It may seem that family gatherings or the holidays are one big obstacle to staying healthy. Somehow when you gather a group of people in one place around a lot of food, the forces are against you. But what if the forces were with you instead?
What if the obstacles could help you stay on track with eating healthy.
Looking at each obstacle individually reveals some wisdom that you haven’t uncovered yet. I broke down the one obstacle (=gatherings) into challenges I’ve encountered and I’ve found to be quite common.
- Other people’s comments. Either you’re eating too much or too little. Or someone decides to share what they think of your eating history. The comments bother us because we either believe what they say is true (feel bad) or we think they shouldn’t be making the comment (feel irritated). Either way, we’re tempted to eat something we didn’t intend to.
2. We’ve got excuses, or should I say “beliefs” about food. They look like “we shouldn’t waste food” or “it’s disrespectful to not eat this” or “food connects people”. I love the last one because imagine going to a family gathering, the table is full food and everyone has lost their voice. Doesn’t food connect us? When we hold onto to these beliefs we feel righteous, justified (in the moment) and well, where does that get us? A one way ticket to regret.
3. We’re overcome with emotion. Sometimes, it feels like panic, deprivation, restlessness, anxiety. Often, we’re not sure where it’s coming from. It feels so intense that food seems to be what will relieve it. But sooner and later, the feelings come back and we’ve now layered those intense feelings with feeling bad. And that makes it worse.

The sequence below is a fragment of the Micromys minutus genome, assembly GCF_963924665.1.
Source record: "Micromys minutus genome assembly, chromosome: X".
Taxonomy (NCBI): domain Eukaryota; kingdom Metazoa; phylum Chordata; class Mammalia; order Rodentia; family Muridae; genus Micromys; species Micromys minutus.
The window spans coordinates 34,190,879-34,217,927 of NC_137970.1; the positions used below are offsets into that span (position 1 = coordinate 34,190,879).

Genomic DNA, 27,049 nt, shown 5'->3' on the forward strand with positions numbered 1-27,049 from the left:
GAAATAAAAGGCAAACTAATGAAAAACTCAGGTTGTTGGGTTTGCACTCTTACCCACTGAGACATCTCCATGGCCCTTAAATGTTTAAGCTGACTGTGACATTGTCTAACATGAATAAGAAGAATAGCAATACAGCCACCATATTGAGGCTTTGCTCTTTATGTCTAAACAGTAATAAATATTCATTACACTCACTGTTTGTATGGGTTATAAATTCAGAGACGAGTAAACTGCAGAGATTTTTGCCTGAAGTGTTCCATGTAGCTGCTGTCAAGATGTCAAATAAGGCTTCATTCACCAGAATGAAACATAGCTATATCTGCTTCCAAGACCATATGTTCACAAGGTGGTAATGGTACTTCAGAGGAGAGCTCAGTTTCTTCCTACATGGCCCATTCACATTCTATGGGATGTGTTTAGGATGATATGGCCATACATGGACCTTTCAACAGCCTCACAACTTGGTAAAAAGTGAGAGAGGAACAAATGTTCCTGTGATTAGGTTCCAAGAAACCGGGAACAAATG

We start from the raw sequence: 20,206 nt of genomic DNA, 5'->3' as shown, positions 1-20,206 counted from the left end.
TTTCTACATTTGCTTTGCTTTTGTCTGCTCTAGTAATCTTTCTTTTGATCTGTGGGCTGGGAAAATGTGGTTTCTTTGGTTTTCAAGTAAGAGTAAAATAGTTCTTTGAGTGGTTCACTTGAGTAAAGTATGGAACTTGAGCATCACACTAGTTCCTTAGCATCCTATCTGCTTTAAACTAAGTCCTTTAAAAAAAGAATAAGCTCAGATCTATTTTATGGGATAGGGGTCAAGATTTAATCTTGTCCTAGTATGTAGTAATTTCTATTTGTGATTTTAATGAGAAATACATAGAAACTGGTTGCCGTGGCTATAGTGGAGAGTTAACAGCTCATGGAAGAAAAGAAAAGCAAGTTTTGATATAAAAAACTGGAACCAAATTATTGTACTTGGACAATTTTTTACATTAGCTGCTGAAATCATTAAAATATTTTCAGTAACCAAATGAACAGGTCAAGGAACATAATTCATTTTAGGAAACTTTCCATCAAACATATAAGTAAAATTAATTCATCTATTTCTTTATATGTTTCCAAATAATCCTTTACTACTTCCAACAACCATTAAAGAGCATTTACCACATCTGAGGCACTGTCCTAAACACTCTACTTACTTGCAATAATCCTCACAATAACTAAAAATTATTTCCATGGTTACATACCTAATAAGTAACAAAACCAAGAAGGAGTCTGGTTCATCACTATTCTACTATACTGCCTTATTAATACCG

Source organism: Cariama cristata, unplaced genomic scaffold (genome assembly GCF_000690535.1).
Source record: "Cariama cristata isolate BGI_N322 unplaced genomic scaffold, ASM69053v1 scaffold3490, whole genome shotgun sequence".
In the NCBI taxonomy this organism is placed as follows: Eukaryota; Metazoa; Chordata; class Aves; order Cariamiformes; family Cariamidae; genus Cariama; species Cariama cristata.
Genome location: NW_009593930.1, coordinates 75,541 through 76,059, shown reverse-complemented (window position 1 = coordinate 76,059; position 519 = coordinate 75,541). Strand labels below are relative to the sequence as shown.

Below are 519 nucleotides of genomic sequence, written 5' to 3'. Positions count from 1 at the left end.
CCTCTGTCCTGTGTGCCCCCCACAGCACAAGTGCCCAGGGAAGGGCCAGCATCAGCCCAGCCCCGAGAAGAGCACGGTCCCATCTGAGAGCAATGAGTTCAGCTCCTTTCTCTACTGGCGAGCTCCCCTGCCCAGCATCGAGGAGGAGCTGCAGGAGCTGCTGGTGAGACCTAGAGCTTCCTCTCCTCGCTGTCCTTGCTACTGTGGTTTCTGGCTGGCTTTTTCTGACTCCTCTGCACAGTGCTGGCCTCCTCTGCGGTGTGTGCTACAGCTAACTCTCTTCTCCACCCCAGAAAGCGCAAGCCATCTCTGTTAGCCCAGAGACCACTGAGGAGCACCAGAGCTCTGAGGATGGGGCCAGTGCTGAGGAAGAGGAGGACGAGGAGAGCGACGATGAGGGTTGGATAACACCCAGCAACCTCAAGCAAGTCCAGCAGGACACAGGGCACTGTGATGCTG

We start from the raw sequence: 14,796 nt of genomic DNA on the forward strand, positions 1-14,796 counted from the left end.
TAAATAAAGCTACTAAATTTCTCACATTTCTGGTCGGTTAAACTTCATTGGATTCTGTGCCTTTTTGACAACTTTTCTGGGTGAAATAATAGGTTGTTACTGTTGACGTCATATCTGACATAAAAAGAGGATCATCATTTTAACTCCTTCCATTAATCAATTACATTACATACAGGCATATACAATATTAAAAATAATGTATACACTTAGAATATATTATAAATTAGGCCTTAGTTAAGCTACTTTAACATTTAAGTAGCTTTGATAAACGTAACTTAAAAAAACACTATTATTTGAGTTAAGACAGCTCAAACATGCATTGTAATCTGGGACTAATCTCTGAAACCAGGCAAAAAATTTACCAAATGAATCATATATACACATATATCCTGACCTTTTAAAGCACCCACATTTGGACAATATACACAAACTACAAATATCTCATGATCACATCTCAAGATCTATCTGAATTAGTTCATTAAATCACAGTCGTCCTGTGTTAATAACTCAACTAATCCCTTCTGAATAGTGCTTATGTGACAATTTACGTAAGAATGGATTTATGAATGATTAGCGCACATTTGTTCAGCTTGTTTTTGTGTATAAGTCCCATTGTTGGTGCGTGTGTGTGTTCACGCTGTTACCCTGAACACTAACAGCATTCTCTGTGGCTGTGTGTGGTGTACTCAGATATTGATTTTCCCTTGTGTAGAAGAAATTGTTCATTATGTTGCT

Basically, these obstacles left me in two places – be uncomfortable in the moment or later (after I’ve eaten stuff I didn’t want to). I used to handle comments from people with food and alcohol. And later I felt worse because I ate and drank stuff that didn’t make my body feel good.
Food “helped” me deal with things I didn’t want to deal with but really it only delayed the awful feelings to a later time with the layer of regret for not staying on my eating plan.
But there’s good news to our obstacles, I promise.
Because knowing our obstacles, especially knowing that some big emotion is triggered and we’ll have an urge or desire to eat something we hadn’t planned, can actually give us a solution.
The obstacle turns into a strategy for getting through social gatherings. If you know some of them ahead of time you can create a plan for how you’ll deal with it.
That comment you’d prefer not to hear, maybe you excuse yourself and go to the bathroom to process it. That intense emotion of overwhelm, maybe you decide to go outside for a few minutes and deep breathe for 5 minutes.
Listing out obstacles then becomes your list of strategies. There’s a bit of wisdom in each of them that can help get you through your next social situation and staying on track with your eating plan.
One response to “Obstacles to eating healthy”
[…] List the obstacles and an action for each one. You know them. When your aunt says you need another serving or seeing the table full of food or when your mind will come up with the “wasting food is bad” excuse. What are the words that you’ll say to your aunt? What will you do when you see the table full of food? What will you do when the excuses pop-up? (check out how to handle common obstacles) […]